We evaluated translocation as a restoration technique for southern fox squirrels (Sciurus niger niger) by capturing squirrels from six donor populations in coastal South Carolina and releasing them into unoccupied habitats on St. Phillips (n = 24) and Hall Islands (n = 28), South Carolina, during Jan. 1999–Jan. 2000. We monitored survival, home range size and habitat use during ≤90-d post release, 91–180-d post release and >365-d post release. Annual survival on St. Phillips Island (71%) was similar to reports for other populations in the Southeast, but survival on Hall Island (34%) was lower than reported for those populations. Home range sizes of males and females on St. Phillips Island and females on Hall Island decreased from ≤90-d to 91–180-d post release, and were similar to those of reported populations by >365-d post release. Home range size for males on Hall Island remained large throughout our study. During ≤90-d post release, males and females on St. Phillips Island established home ranges containing a disproportionate amount of tall grass marsh causing that habitat to rank higher than mature pine habitat. Tidal flats were represented less in home ranges than expected. By 91–180-d post release, squirrels on St. Phillips Island used habitats within their home ranges in proportion to availability. On Hall Island, squirrels used habitats within their home ranges randomly except for males at ≤90-d who used food plots more than mature pines and all habitats ranked above fallow fields and young planted pines. Our data suggested translocation is a useful tool in the management of southern fox squirrels.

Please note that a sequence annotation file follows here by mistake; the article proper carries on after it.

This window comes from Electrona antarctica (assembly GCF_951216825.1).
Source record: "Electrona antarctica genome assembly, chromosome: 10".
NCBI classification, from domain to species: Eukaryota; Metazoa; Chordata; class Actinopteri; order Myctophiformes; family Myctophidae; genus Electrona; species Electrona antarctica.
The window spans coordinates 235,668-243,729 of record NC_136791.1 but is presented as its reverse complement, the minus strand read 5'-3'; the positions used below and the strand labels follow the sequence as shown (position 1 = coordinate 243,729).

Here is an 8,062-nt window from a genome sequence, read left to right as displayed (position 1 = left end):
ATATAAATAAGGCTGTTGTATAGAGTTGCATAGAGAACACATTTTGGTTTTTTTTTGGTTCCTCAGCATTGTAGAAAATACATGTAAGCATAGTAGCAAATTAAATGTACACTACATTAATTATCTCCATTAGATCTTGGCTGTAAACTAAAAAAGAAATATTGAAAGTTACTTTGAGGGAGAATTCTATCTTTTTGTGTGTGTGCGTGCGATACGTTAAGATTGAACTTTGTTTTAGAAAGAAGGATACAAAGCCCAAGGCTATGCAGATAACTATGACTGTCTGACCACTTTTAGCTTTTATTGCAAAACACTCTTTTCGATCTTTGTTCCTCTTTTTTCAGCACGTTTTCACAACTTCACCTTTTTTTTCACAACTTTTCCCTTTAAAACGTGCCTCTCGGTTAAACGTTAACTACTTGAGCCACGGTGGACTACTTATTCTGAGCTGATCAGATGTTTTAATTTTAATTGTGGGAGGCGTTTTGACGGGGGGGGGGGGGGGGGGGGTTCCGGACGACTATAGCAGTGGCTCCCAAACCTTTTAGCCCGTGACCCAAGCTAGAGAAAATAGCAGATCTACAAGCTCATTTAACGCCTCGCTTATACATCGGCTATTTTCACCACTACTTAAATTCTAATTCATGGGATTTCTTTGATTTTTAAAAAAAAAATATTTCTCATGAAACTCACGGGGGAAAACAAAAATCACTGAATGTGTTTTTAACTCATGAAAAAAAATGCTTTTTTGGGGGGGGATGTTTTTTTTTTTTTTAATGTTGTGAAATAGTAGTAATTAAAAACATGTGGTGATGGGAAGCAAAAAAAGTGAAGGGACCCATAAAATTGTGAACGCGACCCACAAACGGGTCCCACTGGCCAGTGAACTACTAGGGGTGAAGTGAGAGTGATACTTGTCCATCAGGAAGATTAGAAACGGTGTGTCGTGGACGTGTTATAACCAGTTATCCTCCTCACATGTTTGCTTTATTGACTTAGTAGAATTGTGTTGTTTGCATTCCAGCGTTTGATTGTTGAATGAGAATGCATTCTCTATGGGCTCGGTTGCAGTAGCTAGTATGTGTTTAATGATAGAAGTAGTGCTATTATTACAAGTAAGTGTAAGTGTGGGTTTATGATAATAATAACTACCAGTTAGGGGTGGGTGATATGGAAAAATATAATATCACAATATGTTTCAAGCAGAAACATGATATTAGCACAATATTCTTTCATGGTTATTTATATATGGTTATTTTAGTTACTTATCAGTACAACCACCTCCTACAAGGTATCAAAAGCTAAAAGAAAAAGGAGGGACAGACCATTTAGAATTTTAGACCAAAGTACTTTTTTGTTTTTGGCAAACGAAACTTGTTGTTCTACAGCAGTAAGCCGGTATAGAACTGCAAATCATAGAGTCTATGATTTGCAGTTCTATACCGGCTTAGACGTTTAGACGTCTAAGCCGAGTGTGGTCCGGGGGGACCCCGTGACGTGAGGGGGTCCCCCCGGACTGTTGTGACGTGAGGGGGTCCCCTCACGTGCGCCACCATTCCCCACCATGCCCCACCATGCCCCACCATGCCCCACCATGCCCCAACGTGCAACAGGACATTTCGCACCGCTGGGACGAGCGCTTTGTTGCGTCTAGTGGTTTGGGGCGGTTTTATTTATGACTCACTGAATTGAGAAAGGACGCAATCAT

Home range size, habitat use and survival of coyotes are variable throughout their range. Because coyotes have recently become established in South Carolina, we investigated their spatial distribution, habitat use and mortality on the Savannah River Site (SRS) in western South Carolina, USA. Annual survival for adult coyotes on the SRS was 0.658. Off-site trapping and shooting accounted for 60% of mortality. Home ranges averaged 30.5 km2 and 31.85 km2 by the 95% minimum convex polygon and 95% fixed kernel methods, respectively. We detected no difference in home ranges size between males and females. Intraspecific home range overlap averaged 22.4%, excluding mated pair interactions, with 87.5% of coyotes sharing their home range with one or more individuals. Coyotes selected home ranges containing higher proportions of early successional habitat than was available on the landscape. Core areas likewise contained a greater proportion of early successional habitat than available in the animal's home range.